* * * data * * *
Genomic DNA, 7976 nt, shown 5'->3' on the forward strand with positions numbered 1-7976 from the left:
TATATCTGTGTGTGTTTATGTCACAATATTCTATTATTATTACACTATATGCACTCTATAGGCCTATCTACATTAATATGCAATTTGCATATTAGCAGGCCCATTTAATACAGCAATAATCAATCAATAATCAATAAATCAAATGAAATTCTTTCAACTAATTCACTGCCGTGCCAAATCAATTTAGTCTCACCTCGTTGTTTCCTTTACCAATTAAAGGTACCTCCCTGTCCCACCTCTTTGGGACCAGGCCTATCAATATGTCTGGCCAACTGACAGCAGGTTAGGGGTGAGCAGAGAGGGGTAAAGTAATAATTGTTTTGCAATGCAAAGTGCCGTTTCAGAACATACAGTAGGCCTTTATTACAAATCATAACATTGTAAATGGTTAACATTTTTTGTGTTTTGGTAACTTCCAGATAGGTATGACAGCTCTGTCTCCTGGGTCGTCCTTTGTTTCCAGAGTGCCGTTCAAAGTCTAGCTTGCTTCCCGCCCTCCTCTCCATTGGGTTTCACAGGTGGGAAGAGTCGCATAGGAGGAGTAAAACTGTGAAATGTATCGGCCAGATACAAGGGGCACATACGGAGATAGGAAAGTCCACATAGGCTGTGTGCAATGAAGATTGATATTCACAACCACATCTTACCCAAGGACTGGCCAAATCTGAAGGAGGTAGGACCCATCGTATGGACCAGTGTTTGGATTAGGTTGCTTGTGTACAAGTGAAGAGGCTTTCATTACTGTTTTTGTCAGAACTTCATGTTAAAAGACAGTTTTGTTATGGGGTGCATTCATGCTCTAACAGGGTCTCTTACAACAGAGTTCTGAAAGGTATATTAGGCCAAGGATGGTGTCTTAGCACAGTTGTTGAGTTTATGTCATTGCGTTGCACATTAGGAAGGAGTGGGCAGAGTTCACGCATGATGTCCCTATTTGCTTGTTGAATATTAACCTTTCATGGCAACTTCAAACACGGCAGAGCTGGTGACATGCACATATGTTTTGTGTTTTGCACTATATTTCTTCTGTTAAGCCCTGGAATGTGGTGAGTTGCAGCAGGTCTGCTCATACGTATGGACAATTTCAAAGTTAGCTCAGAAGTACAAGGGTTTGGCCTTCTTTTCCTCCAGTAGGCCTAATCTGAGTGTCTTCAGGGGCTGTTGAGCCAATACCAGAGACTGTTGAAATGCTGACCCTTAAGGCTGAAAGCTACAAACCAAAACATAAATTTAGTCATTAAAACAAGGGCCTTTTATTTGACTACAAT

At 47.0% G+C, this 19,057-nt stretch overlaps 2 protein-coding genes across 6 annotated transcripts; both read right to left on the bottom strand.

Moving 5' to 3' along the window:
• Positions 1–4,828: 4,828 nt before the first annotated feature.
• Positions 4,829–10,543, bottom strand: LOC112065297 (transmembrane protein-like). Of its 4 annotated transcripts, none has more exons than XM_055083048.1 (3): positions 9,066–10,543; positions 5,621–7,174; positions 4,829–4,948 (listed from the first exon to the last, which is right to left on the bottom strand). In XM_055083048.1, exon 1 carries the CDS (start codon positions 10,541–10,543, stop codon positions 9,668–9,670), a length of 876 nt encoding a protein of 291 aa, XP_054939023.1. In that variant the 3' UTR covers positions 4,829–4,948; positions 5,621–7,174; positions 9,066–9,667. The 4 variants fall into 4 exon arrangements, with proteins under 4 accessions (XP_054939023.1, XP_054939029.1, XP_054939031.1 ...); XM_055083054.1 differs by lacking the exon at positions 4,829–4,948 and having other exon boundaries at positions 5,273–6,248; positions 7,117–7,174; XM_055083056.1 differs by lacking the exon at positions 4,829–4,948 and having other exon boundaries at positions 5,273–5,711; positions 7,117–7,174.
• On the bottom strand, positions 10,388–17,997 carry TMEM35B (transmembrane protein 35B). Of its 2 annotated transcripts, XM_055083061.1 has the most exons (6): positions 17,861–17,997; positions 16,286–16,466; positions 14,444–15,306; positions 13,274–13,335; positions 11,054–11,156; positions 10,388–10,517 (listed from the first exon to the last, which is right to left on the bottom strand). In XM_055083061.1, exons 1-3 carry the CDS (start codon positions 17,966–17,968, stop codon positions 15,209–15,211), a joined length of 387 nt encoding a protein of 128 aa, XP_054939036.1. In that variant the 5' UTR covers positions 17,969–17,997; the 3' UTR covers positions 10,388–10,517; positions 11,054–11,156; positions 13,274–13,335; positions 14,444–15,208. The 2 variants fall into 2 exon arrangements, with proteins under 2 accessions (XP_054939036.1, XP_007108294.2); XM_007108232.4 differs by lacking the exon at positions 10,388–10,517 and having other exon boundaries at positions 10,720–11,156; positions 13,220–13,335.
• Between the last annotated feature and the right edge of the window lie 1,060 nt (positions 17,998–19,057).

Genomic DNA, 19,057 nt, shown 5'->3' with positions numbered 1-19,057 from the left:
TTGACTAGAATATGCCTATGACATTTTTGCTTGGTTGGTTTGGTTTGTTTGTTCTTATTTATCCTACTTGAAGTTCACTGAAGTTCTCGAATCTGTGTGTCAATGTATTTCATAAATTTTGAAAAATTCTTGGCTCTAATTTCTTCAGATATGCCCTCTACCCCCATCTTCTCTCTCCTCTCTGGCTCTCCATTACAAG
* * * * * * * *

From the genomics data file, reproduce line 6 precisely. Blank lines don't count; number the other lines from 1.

• Positions 4,829–10,543, bottom strand: LOC112065297 (transmembrane protein-like). Of its 4 annotated transcripts, none has more exons than XM_055083048.1 (3): positions 9,066–10,543; positions 5,621–7,174; positions 4,829–4,948 (listed from the first exon to the last, which is right to left on the bottom strand). In XM_055083048.1, exon 1 carries the CDS (start codon positions 10,541–10,543, stop codon positions 9,668–9,670), a length of 876 nt encoding a protein of 291 aa, XP_054939023.1. In that variant the 3' UTR covers positions 4,829–4,948; positions 5,621–7,174; positions 9,066–9,667. The 4 variants fall into 4 exon arrangements, with proteins under 4 accessions (XP_054939023.1, XP_054939029.1, XP_054939031.1 ...); XM_055083054.1 differs by lacking the exon at positions 4,829–4,948 and having other exon boundaries at positions 5,273–6,248; positions 7,117–7,174; XM_055083056.1 differs by lacking the exon at positions 4,829–4,948 and having other exon boundaries at positions 5,273–5,711; positions 7,117–7,174.